That depends on what kind of timing you are wondering about... In a basic ignition there are two types of engine timing, static and dynamic. Static timing is the timing your engine runs at idle and low rpm. Dynamic timing is the variable (thus called dynamic) timing your engine runs on from low to full rpm. The static timing should always be set first, it depends on what ignition your motorcycle has...points? magnetic pickup? crank fired? there are several types The dynamic timing refers to the timing advance the distributor modulates through engine rpm. Setting this requires a timing light and timing marks on the harmonic balancer and engine block (usually stamped into the parts themselves from the factory). To help you out further I need to know what kind of ignition you have...a service manual will tell you what kind you have, and even how to adjust it. Best of luck!

Distributor timing is adjusted by rotating the distributor. A scan tool is required to put the engine computer in distributor sync mode. The distributor is then set to zero degrees.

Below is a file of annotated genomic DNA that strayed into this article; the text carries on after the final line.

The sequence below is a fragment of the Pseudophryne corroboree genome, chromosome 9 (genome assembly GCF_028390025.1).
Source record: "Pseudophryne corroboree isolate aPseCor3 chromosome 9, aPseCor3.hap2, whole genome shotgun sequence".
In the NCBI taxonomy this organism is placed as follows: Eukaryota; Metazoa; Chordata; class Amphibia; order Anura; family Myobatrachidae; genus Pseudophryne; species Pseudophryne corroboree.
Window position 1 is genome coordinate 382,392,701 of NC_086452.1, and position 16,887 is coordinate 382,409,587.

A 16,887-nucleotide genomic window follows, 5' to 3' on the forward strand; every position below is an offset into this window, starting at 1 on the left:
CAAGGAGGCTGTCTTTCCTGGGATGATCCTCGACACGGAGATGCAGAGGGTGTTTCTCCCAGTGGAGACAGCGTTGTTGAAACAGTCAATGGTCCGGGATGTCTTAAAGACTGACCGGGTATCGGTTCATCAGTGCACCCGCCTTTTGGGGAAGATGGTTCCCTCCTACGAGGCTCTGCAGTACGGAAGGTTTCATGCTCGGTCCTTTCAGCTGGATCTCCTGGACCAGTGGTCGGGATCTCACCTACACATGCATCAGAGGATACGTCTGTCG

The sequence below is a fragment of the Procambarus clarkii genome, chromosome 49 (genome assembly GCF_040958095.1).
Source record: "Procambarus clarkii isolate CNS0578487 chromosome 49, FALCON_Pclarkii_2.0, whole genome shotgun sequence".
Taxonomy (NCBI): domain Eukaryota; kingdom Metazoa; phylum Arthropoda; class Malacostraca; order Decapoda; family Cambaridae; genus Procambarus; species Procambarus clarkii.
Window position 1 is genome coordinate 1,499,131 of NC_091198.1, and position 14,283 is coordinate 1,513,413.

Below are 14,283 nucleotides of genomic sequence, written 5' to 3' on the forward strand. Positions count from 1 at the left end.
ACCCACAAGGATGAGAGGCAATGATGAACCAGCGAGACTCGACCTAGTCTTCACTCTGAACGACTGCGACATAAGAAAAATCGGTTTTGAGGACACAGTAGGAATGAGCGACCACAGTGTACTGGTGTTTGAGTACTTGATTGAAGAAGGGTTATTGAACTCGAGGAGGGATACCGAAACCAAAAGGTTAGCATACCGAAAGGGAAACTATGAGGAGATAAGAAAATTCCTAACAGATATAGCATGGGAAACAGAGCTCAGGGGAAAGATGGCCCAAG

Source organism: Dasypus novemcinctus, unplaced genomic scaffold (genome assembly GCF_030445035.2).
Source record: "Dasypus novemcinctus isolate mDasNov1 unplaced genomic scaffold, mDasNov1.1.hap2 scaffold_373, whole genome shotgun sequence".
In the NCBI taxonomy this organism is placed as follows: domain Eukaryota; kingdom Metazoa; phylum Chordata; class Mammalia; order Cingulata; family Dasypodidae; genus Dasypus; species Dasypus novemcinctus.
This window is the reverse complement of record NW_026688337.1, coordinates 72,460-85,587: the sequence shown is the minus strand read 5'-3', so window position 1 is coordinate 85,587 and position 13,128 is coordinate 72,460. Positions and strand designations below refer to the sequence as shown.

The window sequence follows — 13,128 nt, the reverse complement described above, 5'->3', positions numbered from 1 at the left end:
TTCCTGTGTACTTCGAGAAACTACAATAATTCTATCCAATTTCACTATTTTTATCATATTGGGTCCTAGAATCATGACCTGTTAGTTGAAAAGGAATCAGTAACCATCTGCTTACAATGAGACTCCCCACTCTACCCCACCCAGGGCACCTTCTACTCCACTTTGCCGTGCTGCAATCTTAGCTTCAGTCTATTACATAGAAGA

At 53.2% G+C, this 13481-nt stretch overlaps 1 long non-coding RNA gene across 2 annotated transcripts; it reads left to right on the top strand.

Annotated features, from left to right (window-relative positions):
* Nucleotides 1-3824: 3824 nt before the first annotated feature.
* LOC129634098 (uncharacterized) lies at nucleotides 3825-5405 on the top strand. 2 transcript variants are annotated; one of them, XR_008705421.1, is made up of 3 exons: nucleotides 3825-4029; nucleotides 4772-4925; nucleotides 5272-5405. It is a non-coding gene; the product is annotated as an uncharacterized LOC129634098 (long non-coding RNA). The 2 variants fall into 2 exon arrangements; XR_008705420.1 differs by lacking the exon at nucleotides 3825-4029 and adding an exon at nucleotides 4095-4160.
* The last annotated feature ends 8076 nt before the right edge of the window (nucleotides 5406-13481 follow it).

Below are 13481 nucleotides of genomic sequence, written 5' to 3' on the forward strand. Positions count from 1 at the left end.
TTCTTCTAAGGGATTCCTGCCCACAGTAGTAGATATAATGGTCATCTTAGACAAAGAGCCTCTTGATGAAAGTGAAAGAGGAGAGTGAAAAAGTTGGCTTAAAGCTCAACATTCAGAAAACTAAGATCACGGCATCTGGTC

You will have to have an oBDII engine scanner and then go into the timing mode with scanner. You will then move the distributor by hand while watching scanner until it is in the specs. You can not use a timing light. The timing is controlled by the computer.If you did not have the distributor out of the engine are move it, Then there is no reason to set the timing. The computer will do it for you.

Chevrolet s10 v6 2.8 liter pickup timing degree, how to set the degree

If everything is right internally then the distributor does. Rotating the distributor adjusts the exact time the spark plug fires. BUT There is a timing chain and timing marks on the crankshaft and the cam shaft. Then there is an electrical advance from the computer and the internal ignition module and pickup coil inside the distributor. Together these all can effect the timing.